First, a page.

Plot: What’s it about?
Anton (Konstantin Khabensky) remains an agent of the Night Watch, even as the truce between the Light and the Dark continues to head toward an end. Anton’s role in the situation is more complex than ever, as his son Yegor (Dimitry Martynov) has been revealed as the Great One and has chosen a side. Yegor’s decision to join the darkness puts Anton in a precarious position, as he must do his best to uphold the Night Watch’s rules, while also keeping his son’s actions unpunished. The two sides soon clash over an artifact known as the Chalk, which is said to give one the ability to rewrite history. This powerful artifact becomes the center of a ruthless race, as both sides push to gain the Chalk. As the world’s fate once again faces an uncertain future, can Anton and the Night Watch come through one more time?
I enjoyed Night Watch, so when Day Watch was released, I was optimistic. But of course, few sequels manage to equal the originals, so I was braced for a let down. Day Watch proved to be one of the exceptions however, as it is actually a better movie than Night Watch. The extended running time helps the plot seem more coherent, but this is still a complex, hard to understand story at times, thanks to the mythology involved. But then I suppose you don’t need to pick up all the information, as Day Watch is fun even if you’re not up on all the finer points. The sense of style from Night Watch returns, so the visuals are dynamic and while this isn’t as polished as most U.S. blockbusters, it looks damn good. In short, if you liked Night Watch even a little, you owe it to yourself to see Day Watch, as it is even better. For fans of this film or those who want to own all three “Watch” movies, these Blu-ray versions are the ones you’ll want to snatch up.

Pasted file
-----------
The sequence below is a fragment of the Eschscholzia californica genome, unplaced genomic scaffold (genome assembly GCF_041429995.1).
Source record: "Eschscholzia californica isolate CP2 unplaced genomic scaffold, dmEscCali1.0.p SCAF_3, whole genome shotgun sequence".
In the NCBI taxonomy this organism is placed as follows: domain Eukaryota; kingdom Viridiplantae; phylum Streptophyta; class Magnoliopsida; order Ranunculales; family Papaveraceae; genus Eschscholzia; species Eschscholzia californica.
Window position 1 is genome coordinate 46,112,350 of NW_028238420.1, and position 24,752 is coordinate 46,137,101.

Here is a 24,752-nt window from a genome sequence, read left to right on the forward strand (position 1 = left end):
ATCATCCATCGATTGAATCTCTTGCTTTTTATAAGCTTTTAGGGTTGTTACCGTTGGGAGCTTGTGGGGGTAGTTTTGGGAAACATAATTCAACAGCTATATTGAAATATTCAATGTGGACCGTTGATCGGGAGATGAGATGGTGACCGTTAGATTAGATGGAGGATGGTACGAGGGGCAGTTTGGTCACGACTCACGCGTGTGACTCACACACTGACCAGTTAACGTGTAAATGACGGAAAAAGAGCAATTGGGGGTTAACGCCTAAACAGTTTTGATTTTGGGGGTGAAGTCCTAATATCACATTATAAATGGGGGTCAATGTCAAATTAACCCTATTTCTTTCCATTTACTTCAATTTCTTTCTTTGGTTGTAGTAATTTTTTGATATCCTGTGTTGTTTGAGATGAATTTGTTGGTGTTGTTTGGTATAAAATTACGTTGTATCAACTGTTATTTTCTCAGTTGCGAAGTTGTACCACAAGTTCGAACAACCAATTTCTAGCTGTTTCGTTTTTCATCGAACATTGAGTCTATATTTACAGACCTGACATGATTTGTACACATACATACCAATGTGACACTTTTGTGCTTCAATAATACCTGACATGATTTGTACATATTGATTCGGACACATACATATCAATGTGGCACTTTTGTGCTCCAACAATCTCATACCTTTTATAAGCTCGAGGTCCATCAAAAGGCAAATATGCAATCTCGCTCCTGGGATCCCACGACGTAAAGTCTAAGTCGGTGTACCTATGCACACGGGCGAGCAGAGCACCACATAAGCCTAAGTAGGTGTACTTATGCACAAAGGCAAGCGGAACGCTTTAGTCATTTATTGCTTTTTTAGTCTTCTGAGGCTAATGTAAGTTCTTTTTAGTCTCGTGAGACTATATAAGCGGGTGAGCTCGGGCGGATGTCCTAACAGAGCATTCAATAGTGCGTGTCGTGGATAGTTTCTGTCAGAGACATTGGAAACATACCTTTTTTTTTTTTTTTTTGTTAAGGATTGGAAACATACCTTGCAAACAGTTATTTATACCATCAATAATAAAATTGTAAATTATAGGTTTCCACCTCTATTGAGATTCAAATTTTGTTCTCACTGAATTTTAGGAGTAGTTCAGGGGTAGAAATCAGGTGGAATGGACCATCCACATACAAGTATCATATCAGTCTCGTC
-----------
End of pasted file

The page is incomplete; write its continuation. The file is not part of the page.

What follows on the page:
Video: How does it look?
Day Watch is presented in 2.35:1 anamorphic widescreen. A more than solid visual transfer, with a clean, sharp presence that rarely disappoints. There is some inherent grain, but it is part of the print and is never a concern. Most scenes show impressive detail, even eye popping at times, with minimal softness. I found contrast to be accurate and consistent, while colors performed well, with no errors to mention. So all in all, a great looking presentation.
Audio: How does it sound?
The original Russian soundtrack is used, in an effective DTS HD 5.1 option. The surrounds have plenty to do here, which gives us a rich, expansive soundtrack. The more action driven scenes benefit the most, with remarkable bass and active rear channels, but every scene provides an immersive texture. The music adds even more life, while dialogue is clear and clean, free from any kind of technical woes. This disc also includes English, Spanish, and French language tracks, as well as subtitles in English, Spanish, Korean, Mandarin, and Cantonese.
Supplements: What are the extras?
Timbur Bekmambetov’s audio comments are well worth a listen, as the director covers a lot of ground and is never light on the insights. He is talkative throughout the duration and with a movie this long, that means a wealth of knowledge is dropped. This disc also includes a look behind the scenes, some television spots, and seven of the film’s theatrical trailers.